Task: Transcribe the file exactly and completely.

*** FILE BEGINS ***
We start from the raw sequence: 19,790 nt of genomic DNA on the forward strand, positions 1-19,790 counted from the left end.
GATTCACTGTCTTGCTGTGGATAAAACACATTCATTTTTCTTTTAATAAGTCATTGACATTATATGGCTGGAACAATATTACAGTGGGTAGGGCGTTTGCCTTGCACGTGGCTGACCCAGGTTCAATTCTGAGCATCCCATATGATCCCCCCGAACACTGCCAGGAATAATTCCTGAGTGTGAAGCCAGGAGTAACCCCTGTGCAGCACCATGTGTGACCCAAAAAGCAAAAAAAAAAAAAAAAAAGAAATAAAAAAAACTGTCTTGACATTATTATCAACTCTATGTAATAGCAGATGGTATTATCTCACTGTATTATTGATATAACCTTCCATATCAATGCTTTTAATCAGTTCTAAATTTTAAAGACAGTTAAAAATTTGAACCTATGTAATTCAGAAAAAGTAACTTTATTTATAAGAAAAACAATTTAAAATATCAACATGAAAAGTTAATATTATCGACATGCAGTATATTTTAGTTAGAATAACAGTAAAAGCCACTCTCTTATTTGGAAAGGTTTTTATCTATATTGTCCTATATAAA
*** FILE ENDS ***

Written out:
We start from the raw sequence: 19,790 nt of genomic DNA on the forward strand, positions 1-19,790 counted from the left end.
GATTCACTGTCTTGCTGTGGATAAAACACATTCATTTTTCTTTTAATAAGTCATTGACATTATATGGCTGGAACAATATTACAGTGGGTAGGGCGTTTGCCTTGCACGTGGCTGACCCAGGTTCAATTCTGAGCATCCCATATGATCCCCCCGAACACTGCCAGGAATAATTCCTGAGTGTGAAGCCAGGAGTAACCCCTGTGCAGCACCATGTGTGACCCAAAAAGCAAAAAAAAAAAAAAAAAAGAAATAAAAAAAACTGTCTTGACATTATTATCAACTCTATGTAATAGCAGATGGTATTATCTCACTGTATTATTGATATAACCTTCCATATCAATGCTTTTAATCAGTTCTAAATTTTAAAGACAGTTAAAAATTTGAACCTATGTAATTCAGAAAAAGTAACTTTATTTATAAGAAAAACAATTTAAAATATCAACATGAAAAGTTAATATTATCGACATGCAGTATATTTTAGTTAGAATAACAGTAAAAGCCACTCTCTTATTTGGAAAGGTTTTTATCTATATTGTCCTATATAAA